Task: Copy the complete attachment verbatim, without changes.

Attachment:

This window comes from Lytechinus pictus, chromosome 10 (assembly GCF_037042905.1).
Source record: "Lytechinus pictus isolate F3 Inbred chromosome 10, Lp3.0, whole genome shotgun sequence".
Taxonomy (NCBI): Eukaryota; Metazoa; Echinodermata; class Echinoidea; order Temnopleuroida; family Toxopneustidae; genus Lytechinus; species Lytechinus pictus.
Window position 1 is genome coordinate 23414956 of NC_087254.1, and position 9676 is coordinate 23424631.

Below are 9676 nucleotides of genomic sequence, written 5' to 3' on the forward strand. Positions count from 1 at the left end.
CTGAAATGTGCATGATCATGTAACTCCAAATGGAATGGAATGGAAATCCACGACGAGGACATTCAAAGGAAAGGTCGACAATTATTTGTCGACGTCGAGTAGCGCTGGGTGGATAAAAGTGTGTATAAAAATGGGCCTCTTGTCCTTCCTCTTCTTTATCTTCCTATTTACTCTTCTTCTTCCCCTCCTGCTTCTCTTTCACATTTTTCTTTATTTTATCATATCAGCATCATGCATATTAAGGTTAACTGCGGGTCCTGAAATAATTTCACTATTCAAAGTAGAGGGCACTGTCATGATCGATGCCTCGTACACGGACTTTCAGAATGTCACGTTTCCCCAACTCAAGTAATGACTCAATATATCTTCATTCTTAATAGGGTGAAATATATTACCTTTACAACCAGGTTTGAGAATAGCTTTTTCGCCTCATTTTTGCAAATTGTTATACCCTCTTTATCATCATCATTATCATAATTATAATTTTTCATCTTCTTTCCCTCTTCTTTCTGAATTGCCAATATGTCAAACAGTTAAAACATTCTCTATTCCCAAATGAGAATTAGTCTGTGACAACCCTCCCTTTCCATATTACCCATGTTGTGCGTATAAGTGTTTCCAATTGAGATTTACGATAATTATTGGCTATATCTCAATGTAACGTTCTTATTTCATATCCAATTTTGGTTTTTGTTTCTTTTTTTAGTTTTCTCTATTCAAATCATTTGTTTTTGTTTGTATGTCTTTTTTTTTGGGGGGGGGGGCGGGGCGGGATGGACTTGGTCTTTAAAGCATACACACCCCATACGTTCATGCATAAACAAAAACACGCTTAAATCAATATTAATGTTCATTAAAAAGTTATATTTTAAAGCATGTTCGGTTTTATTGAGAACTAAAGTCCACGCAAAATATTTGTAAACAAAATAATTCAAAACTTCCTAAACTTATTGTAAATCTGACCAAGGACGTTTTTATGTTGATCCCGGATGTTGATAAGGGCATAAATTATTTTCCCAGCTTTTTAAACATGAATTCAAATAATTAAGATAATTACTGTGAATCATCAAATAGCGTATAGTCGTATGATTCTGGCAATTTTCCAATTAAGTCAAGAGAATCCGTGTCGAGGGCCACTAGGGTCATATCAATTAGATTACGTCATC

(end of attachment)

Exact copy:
This window comes from Lytechinus pictus, chromosome 10 (assembly GCF_037042905.1).
Source record: "Lytechinus pictus isolate F3 Inbred chromosome 10, Lp3.0, whole genome shotgun sequence".
Taxonomy (NCBI): Eukaryota; Metazoa; Echinodermata; class Echinoidea; order Temnopleuroida; family Toxopneustidae; genus Lytechinus; species Lytechinus pictus.
Window position 1 is genome coordinate 23414956 of NC_087254.1, and position 9676 is coordinate 23424631.

Below are 9676 nucleotides of genomic sequence, written 5' to 3' on the forward strand. Positions count from 1 at the left end.
CTGAAATGTGCATGATCATGTAACTCCAAATGGAATGGAATGGAAATCCACGACGAGGACATTCAAAGGAAAGGTCGACAATTATTTGTCGACGTCGAGTAGCGCTGGGTGGATAAAAGTGTGTATAAAAATGGGCCTCTTGTCCTTCCTCTTCTTTATCTTCCTATTTACTCTTCTTCTTCCCCTCCTGCTTCTCTTTCACATTTTTCTTTATTTTATCATATCAGCATCATGCATATTAAGGTTAACTGCGGGTCCTGAAATAATTTCACTATTCAAAGTAGAGGGCACTGTCATGATCGATGCCTCGTACACGGACTTTCAGAATGTCACGTTTCCCCAACTCAAGTAATGACTCAATATATCTTCATTCTTAATAGGGTGAAATATATTACCTTTACAACCAGGTTTGAGAATAGCTTTTTCGCCTCATTTTTGCAAATTGTTATACCCTCTTTATCATCATCATTATCATAATTATAATTTTTCATCTTCTTTCCCTCTTCTTTCTGAATTGCCAATATGTCAAACAGTTAAAACATTCTCTATTCCCAAATGAGAATTAGTCTGTGACAACCCTCCCTTTCCATATTACCCATGTTGTGCGTATAAGTGTTTCCAATTGAGATTTACGATAATTATTGGCTATATCTCAATGTAACGTTCTTATTTCATATCCAATTTTGGTTTTTGTTTCTTTTTTTAGTTTTCTCTATTCAAATCATTTGTTTTTGTTTGTATGTCTTTTTTTTTGGGGGGGGGGGCGGGGCGGGATGGACTTGGTCTTTAAAGCATACACACCCCATACGTTCATGCATAAACAAAAACACGCTTAAATCAATATTAATGTTCATTAAAAAGTTATATTTTAAAGCATGTTCGGTTTTATTGAGAACTAAAGTCCACGCAAAATATTTGTAAACAAAATAATTCAAAACTTCCTAAACTTATTGTAAATCTGACCAAGGACGTTTTTATGTTGATCCCGGATGTTGATAAGGGCATAAATTATTTTCCCAGCTTTTTAAACATGAATTCAAATAATTAAGATAATTACTGTGAATCATCAAATAGCGTATAGTCGTATGATTCTGGCAATTTTCCAATTAAGTCAAGAGAATCCGTGTCGAGGGCCACTAGGGTCATATCAATTAGATTACGTCATC